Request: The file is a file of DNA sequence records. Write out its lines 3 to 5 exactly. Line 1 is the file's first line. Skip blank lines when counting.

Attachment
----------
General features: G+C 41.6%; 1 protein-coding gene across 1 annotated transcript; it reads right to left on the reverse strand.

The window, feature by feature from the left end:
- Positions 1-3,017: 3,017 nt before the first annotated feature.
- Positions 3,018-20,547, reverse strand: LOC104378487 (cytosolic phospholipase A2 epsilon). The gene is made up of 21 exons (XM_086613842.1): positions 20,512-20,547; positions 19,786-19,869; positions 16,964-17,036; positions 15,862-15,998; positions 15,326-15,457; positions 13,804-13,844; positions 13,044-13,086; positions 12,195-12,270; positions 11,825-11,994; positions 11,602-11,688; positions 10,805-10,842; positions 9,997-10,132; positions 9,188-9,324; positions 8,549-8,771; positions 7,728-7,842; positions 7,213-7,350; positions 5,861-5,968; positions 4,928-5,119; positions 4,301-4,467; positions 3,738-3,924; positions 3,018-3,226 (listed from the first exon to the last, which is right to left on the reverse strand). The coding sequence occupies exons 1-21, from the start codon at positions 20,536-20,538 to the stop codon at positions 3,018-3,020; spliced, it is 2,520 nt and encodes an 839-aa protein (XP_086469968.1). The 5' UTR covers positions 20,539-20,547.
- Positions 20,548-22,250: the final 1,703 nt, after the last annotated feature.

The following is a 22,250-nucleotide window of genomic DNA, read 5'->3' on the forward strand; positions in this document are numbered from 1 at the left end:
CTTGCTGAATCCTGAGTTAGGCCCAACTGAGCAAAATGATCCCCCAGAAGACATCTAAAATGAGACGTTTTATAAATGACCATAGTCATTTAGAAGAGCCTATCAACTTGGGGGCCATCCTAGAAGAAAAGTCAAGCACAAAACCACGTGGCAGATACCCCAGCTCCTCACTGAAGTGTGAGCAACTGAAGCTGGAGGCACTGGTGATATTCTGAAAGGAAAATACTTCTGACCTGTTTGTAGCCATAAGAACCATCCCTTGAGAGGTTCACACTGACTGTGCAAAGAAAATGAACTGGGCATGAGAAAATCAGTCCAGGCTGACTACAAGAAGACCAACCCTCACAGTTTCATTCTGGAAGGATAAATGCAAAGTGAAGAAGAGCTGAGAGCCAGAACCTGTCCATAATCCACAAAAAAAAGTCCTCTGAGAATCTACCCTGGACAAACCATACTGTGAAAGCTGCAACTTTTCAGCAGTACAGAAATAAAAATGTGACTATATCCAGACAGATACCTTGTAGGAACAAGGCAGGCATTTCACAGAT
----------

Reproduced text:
- Positions 1-3,017: 3,017 nt before the first annotated feature.
- Positions 3,018-20,547, reverse strand: LOC104378487 (cytosolic phospholipase A2 epsilon). The gene is made up of 21 exons (XM_086613842.1): positions 20,512-20,547; positions 19,786-19,869; positions 16,964-17,036; positions 15,862-15,998; positions 15,326-15,457; positions 13,804-13,844; positions 13,044-13,086; positions 12,195-12,270; positions 11,825-11,994; positions 11,602-11,688; positions 10,805-10,842; positions 9,997-10,132; positions 9,188-9,324; positions 8,549-8,771; positions 7,728-7,842; positions 7,213-7,350; positions 5,861-5,968; positions 4,928-5,119; positions 4,301-4,467; positions 3,738-3,924; positions 3,018-3,226 (listed from the first exon to the last, which is right to left on the reverse strand). The coding sequence occupies exons 1-21, from the start codon at positions 20,536-20,538 to the stop codon at positions 3,018-3,020; spliced, it is 2,520 nt and encodes an 839-aa protein (XP_086469968.1). The 5' UTR covers positions 20,539-20,547.
- Positions 20,548-22,250: the final 1,703 nt, after the last annotated feature.